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Copying and Moving Text

This month we are going to look at a subject that you probably think you know well enough, but with the holidays and the hot weather we didn't want to be too taxing, and most people can improve their copy and paste techniques, especially when you need to change settings in a dialog box.

So pour yourself a long, cool drink and see if there is something new for you.



The most convenient way of moving text is to drag it to it's new position.

Highlight the text you want to move, and then use the mouse to drag it to its new position. In a text editor like Word or Outlook, you can point at any part of the highlight to drag it, but the tricky part is dropping it correctly - As you drag, a grey, upright cursor moves to show where the text will go. The grey box by the mouse does NOT indicate the location - look for the single, vertical cursor instead.

In Excel you have to point at the edge of the highlighted cells, to drag them to another location.

Cut and Paste

Most people use either the Edit menu, or the buttons to give these command but you can also:

Click the right mouse button.

To use the right mouse button to Cut (or Copy), highlight the text first and then point at it with the mouse and click the right mouse button. The shortcut menu that pops up will have the Cut and Copy commands available.

Use the keyboard (CTRL+X)

To use the keyboard, highlight the text and hold down the CTRL key while pressing X. This gives the Cut command. CTRL+C gives the Copy command.

To Paste with the keyboard, use CTRL+V.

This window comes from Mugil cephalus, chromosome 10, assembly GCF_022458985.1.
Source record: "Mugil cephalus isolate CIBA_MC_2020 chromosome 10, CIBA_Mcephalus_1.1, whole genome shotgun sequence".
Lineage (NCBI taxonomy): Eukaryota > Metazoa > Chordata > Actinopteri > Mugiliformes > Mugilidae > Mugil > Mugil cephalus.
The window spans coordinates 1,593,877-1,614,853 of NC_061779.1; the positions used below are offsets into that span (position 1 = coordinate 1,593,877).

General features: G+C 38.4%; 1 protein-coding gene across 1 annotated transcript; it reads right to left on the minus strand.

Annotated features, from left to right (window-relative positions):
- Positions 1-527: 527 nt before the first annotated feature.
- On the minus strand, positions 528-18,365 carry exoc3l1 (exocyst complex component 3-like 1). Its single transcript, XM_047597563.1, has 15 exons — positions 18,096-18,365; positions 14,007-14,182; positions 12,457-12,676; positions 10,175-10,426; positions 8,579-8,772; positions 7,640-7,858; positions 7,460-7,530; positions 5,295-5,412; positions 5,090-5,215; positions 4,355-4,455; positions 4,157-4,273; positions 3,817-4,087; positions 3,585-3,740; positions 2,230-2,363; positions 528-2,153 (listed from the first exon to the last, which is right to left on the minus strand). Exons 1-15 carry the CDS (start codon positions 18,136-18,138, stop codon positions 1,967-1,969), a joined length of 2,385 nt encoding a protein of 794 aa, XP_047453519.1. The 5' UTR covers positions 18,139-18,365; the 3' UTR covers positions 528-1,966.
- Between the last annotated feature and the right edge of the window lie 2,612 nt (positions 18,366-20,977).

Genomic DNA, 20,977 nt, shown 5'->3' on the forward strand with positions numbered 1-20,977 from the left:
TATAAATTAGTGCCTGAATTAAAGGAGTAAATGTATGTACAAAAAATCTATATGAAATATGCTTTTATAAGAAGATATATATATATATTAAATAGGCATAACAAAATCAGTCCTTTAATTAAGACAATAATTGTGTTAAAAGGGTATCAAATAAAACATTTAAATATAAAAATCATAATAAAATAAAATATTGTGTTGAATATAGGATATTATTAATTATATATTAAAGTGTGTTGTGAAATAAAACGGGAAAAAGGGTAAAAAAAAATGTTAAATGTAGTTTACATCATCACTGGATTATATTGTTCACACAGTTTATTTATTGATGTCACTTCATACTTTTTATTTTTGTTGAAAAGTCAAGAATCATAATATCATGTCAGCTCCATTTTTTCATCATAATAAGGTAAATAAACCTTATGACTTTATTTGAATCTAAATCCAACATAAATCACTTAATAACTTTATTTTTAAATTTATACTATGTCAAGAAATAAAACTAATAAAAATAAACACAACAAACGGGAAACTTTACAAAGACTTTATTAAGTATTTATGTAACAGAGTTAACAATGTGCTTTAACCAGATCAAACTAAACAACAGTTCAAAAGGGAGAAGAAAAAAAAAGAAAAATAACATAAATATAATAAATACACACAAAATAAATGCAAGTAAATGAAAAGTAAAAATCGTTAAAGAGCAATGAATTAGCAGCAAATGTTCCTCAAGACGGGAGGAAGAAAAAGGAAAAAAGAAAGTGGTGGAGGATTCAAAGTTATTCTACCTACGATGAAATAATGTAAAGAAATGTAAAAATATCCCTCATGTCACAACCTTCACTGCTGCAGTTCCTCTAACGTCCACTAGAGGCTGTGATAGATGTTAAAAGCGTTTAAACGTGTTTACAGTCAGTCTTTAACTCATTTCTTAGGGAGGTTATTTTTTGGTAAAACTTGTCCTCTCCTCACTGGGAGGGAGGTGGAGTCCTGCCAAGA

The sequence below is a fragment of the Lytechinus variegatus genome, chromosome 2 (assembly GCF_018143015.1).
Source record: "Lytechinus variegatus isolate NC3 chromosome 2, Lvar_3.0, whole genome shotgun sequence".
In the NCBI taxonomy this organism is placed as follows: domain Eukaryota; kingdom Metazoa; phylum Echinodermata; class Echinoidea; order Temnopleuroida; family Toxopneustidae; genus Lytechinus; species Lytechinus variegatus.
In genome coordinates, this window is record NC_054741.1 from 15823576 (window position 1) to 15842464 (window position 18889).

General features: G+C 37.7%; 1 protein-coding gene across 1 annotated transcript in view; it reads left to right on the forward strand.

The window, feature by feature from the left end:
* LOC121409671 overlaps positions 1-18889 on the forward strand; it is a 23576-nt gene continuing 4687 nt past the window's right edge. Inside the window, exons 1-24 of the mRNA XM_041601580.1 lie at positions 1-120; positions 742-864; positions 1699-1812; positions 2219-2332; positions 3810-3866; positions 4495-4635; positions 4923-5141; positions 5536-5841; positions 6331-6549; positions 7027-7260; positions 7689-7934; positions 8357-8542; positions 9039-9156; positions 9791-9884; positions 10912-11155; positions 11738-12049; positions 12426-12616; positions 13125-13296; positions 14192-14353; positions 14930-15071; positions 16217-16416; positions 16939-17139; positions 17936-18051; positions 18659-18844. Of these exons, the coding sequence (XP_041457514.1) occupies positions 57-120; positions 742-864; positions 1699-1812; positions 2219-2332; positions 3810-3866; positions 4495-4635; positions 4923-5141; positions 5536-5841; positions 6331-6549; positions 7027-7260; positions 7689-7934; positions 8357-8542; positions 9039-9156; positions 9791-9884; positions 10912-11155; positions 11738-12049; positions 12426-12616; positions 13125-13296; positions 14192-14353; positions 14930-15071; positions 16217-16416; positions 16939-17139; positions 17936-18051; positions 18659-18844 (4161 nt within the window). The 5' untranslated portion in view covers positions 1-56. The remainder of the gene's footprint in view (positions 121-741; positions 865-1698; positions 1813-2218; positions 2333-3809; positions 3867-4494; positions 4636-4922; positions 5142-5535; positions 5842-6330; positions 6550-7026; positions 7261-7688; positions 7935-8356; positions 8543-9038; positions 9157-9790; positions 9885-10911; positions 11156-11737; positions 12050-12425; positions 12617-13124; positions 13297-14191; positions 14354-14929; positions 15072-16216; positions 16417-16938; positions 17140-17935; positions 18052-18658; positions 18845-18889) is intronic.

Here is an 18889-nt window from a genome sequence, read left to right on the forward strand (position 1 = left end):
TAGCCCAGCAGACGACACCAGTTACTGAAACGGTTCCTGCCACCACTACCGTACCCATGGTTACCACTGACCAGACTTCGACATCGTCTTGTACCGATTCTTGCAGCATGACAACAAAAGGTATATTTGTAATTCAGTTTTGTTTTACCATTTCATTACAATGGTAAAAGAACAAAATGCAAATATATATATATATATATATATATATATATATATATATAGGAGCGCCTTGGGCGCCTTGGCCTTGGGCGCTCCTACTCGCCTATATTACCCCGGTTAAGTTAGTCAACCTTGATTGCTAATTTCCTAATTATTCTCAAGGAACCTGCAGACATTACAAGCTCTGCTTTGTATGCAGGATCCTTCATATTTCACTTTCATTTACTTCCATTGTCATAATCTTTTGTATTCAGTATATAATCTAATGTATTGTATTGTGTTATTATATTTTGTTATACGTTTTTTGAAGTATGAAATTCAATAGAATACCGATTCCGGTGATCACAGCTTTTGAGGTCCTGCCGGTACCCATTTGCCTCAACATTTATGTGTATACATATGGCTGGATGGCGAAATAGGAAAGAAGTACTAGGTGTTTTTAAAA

Copy and Paste

Almost the same as Cut and Paste except you use the Copy command.

Using the keyboard you need to use CTRL+C.


You can copy text by dragging, if you hold down the CTRL key while you release the mouse button to drop the text. You can tell it will copy because there will be a + sign next to the mouse-pointer. Remember to release the mouse before the CTRL key.

Moving/Copying in Dialog Boxes

Do you ever type things in the wrong box, or need to copy something from one box to another?

If you can highlight the text you can always cut/copy and paste it using the keyboard (and usually the right-mouse-button too), so don't let the lack of menus or buttons stop you moving or copying entries in a dialog box.


CTRL+C = Copy (tip to remember: C = Copy)

CTRL+X = Cut (tip to remember: the cross removes it)

CTRL+V = Paste (tip to remember: X,C and V are together on the keyboard, or V is like the tip of a pen!)

The Clipboard and Scraps

The clipboard is an area of the computer that remembers what you have just Copied or Cut. A scrap is the piece of your document that you have just put on the Clipboard.

This means you can repeat the Paste command to paste the scrap into your document again and again.

If you have Office 2000 or Office XP, the Clipboard can hold several scraps (12 and 24 respectively), and it automatically pops onto the screen when you have copied two different scraps without pasting them. You can then cut or copy several scraps onto the clipboard in any order you like.

To Paste from the Clipboard, simply position the cursor where you want the scrap to go and then click the scrap on the clipboard, and it will be Pasted in.


To display the Clipboard: give the copy command twice in succession.

To Paste from the Clipboard: click the scrap.

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